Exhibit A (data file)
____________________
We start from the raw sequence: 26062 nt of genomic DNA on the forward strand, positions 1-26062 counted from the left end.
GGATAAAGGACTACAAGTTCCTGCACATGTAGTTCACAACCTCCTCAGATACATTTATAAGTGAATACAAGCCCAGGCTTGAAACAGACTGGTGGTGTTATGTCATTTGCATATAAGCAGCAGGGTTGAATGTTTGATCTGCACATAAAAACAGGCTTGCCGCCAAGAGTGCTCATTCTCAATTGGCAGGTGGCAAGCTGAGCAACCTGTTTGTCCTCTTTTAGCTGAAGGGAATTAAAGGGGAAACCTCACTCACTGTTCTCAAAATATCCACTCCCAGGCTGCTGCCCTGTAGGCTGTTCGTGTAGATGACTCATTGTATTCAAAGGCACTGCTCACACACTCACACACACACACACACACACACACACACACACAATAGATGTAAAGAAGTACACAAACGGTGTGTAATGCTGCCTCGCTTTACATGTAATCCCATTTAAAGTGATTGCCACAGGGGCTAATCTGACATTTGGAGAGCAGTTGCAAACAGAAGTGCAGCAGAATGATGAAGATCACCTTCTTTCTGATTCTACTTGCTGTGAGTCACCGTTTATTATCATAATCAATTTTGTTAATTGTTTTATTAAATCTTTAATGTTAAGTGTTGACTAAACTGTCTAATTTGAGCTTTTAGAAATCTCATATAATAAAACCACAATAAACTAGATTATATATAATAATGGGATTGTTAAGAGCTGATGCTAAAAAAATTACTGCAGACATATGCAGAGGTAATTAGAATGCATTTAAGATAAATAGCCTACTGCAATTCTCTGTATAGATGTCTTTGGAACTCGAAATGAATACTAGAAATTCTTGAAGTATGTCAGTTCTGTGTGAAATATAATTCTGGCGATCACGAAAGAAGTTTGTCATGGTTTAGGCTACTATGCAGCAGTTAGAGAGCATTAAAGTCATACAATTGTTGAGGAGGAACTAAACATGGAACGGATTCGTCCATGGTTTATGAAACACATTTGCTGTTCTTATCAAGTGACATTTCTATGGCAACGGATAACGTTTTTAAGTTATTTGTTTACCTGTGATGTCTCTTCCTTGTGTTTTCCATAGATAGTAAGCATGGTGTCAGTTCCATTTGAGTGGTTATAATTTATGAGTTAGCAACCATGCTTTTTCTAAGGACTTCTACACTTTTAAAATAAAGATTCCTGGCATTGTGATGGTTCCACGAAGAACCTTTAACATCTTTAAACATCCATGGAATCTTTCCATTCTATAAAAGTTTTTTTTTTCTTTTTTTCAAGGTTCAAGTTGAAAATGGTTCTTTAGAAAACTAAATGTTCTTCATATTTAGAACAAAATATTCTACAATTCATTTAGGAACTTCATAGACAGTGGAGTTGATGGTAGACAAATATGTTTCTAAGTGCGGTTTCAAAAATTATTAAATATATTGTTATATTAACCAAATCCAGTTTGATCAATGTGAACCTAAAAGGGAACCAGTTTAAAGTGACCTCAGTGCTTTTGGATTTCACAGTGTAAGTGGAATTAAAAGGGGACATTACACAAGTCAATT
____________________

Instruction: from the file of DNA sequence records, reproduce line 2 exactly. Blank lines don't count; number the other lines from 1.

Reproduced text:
GGATAAAGGACTACAAGTTCCTGCACATGTAGTTCACAACCTCCTCAGATACATTTATAAGTGAATACAAGCCCAGGCTTGAAACAGACTGGTGGTGTTATGTCATTTGCATATAAGCAGCAGGGTTGAATGTTTGATCTGCACATAAAAACAGGCTTGCCGCCAAGAGTGCTCATTCTCAATTGGCAGGTGGCAAGCTGAGCAACCTGTTTGTCCTCTTTTAGCTGAAGGGAATTAAAGGGGAAACCTCACTCACTGTTCTCAAAATATCCACTCCCAGGCTGCTGCCCTGTAGGCTGTTCGTGTAGATGACTCATTGTATTCAAAGGCACTGCTCACACACTCACACACACACACACACACACACACACACACACAATAGATGTAAAGAAGTACACAAACGGTGTGTAATGCTGCCTCGCTTTACATGTAATCCCATTTAAAGTGATTGCCACAGGGGCTAATCTGACATTTGGAGAGCAGTTGCAAACAGAAGTGCAGCAGAATGATGAAGATCACCTTCTTTCTGATTCTACTTGCTGTGAGTCACCGTTTATTATCATAATCAATTTTGTTAATTGTTTTATTAAATCTTTAATGTTAAGTGTTGACTAAACTGTCTAATTTGAGCTTTTAGAAATCTCATATAATAAAACCACAATAAACTAGATTATATATAATAATGGGATTGTTAAGAGCTGATGCTAAAAAAATTACTGCAGACATATGCAGAGGTAATTAGAATGCATTTAAGATAAATAGCCTACTGCAATTCTCTGTATAGATGTCTTTGGAACTCGAAATGAATACTAGAAATTCTTGAAGTATGTCAGTTCTGTGTGAAATATAATTCTGGCGATCACGAAAGAAGTTTGTCATGGTTTAGGCTACTATGCAGCAGTTAGAGAGCATTAAAGTCATACAATTGTTGAGGAGGAACTAAACATGGAACGGATTCGTCCATGGTTTATGAAACACATTTGCTGTTCTTATCAAGTGACATTTCTATGGCAACGGATAACGTTTTTAAGTTATTTGTTTACCTGTGATGTCTCTTCCTTGTGTTTTCCATAGATAGTAAGCATGGTGTCAGTTCCATTTGAGTGGTTATAATTTATGAGTTAGCAACCATGCTTTTTCTAAGGACTTCTACACTTTTAAAATAAAGATTCCTGGCATTGTGATGGTTCCACGAAGAACCTTTAACATCTTTAAACATCCATGGAATCTTTCCATTCTATAAAAGTTTTTTTTTTCTTTTTTTCAAGGTTCAAGTTGAAAATGGTTCTTTAGAAAACTAAATGTTCTTCATATTTAGAACAAAATATTCTACAATTCATTTAGGAACTTCATAGACAGTGGAGTTGATGGTAGACAAATATGTTTCTAAGTGCGGTTTCAAAAATTATTAAATATATTGTTATATTAACCAAATCCAGTTTGATCAATGTGAACCTAAAAGGGAACCAGTTTAAAGTGACCTCAGTGCTTTTGGATTTCACAGTGTAAGTGGAATTAAAAGGGGACATTACACAAGTCAATT